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Jean M
10-14-2014, 09:10 AM
http://www.geneticarchaeology.com/research/GIANT_study_reveals_giant_number_of_genes_linked_t o_height.asp

The largest genome-wide association study (GWAS) to date, involving more than 300 institutions and more than 250,000 subjects, roughly doubles the number of known gene regions influencing height to more than 400. The study, from the international Genetic Investigation of Anthropometric Traits (GIANT) Consortium, provides a better glimpse at the biology of height and offers a model for investigating traits and diseases caused by many common gene changes acting together. Findings were published online October 5 by Nature Genetics.

"Height is almost completely determined by genetics, but our earlier studies were only able to explain about 10 percent of this genetic influence," says Joel Hirschhorn, MD, PhD, of Boston Children's Hospital and the Broad Institute of MIT and Harvard, leader of the GIANT Consortium and co-senior investigator on the study. "Now, by doubling the number of people in our study, we have a much more complete picture of how common genetic variants affect height-how many of them there are and how much they contribute."

The GIANT investigators, numbering in the hundreds, shared and analyzed data from the genomes of 253,288 people. They checked about two million common genetic variants (those that showed up in at least 5 percent of their subjects). From this pool, they pinned down 697 (in 424 gene regions) as being related to height, the largest number to date associated with any trait or disease.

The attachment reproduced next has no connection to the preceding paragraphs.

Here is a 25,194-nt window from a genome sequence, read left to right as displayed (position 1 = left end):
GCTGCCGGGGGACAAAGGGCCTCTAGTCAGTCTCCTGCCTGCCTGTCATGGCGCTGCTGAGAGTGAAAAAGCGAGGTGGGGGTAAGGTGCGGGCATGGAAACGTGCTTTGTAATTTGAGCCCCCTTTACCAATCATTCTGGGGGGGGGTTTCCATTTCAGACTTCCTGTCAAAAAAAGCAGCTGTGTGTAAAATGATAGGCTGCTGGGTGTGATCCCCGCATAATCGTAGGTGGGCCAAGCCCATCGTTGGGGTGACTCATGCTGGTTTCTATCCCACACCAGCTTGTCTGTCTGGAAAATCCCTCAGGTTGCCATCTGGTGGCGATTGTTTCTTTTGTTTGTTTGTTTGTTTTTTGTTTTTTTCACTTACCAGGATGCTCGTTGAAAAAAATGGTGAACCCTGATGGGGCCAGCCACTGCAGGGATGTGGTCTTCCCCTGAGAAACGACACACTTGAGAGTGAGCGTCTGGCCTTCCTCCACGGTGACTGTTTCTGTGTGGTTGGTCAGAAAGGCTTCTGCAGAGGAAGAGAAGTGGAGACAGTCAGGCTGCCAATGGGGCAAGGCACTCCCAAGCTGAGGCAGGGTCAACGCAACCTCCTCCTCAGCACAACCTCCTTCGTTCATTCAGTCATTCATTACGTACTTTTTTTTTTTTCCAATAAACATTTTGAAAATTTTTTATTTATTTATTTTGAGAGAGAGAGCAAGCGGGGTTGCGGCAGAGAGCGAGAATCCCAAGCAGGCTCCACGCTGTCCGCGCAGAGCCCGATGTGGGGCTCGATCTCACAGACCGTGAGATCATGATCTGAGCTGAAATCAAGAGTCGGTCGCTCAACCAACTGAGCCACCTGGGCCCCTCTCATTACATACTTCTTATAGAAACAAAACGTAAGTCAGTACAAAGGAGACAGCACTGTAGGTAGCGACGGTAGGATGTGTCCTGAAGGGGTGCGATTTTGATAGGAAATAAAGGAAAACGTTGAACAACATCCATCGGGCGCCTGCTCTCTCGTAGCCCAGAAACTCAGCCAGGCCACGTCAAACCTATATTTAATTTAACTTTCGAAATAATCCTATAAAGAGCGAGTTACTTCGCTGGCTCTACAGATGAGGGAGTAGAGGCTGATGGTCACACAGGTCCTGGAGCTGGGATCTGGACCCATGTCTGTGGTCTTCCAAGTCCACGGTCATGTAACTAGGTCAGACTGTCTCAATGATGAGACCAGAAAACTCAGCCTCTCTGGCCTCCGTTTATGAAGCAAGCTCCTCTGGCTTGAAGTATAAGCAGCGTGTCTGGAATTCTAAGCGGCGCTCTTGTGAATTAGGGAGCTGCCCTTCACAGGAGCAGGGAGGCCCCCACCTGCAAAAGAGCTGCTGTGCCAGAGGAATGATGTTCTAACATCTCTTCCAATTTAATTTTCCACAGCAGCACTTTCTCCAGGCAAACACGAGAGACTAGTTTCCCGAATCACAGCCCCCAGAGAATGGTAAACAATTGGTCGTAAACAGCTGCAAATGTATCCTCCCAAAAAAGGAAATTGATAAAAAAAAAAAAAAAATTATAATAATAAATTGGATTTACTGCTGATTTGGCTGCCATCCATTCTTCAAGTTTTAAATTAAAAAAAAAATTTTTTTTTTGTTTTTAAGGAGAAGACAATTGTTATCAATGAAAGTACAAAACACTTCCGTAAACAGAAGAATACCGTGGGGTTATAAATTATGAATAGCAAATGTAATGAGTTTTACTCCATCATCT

"We can now explain about 20 percent of the heritability of height, up from about 12 percent where we were before," says co-first author Tonu Esko, PhD, of Boston Children's Hospital, the Broad Institute and the University of Tartu (Estonia).

Jean M
10-14-2014, 09:13 AM
Here is the actual paper: http://www.nature.com/ng/journal/vaop/ncurrent/full/ng.3097.html

Andrew R Wood et al., Defining the role of common variation in the genomic and biological architecture of adult human height, Nature Genetics , Published online 05 October 2014



Using genome-wide data from 253,288 individuals, we identified 697 variants at genome-wide significance that together explained one-fifth of the heritability for adult height. By testing different numbers of variants in independent studies, we show that the most strongly associated ~2,000, ~3,700 and ~9,500 SNPs explained ~21%, ~24% and ~29% of phenotypic variance. Furthermore, all common variants together captured 60% of heritability. The 697 variants clustered in 423 loci were enriched for genes, pathways and tissue types known to be involved in growth and together implicated genes and pathways not highlighted in earlier efforts, such as signaling by fibroblast growth factors, WNT/β-catenin and chondroitin sulfate–related genes. We identified several genes and pathways not previously connected with human skeletal growth, including mTOR, osteoglycin and binding of hyaluronic acid. Our results indicate a genetic architecture for human height that is characterized by a very large but finite number (thousands) of causal variants.

GTC
10-14-2014, 10:08 AM
"We can now explain about 20 percent of the heritability of height, up from about 12 percent where we were before, ..."

I guess 20% is a big deal for that team over the previous 12%, but it's still a long way from 100%. As Ringo sang, it don't come easy.

Jusarius
10-18-2014, 01:05 AM
I guess 20% is a big deal for that team over the previous 12%, but it's still a long way from 100%. As Ringo sang, it don't come easy.Yeah, it has taken surprisingly long given the fact that the trait is mostly genetically determined. I guess it hasn't been studied that much compared with diseases.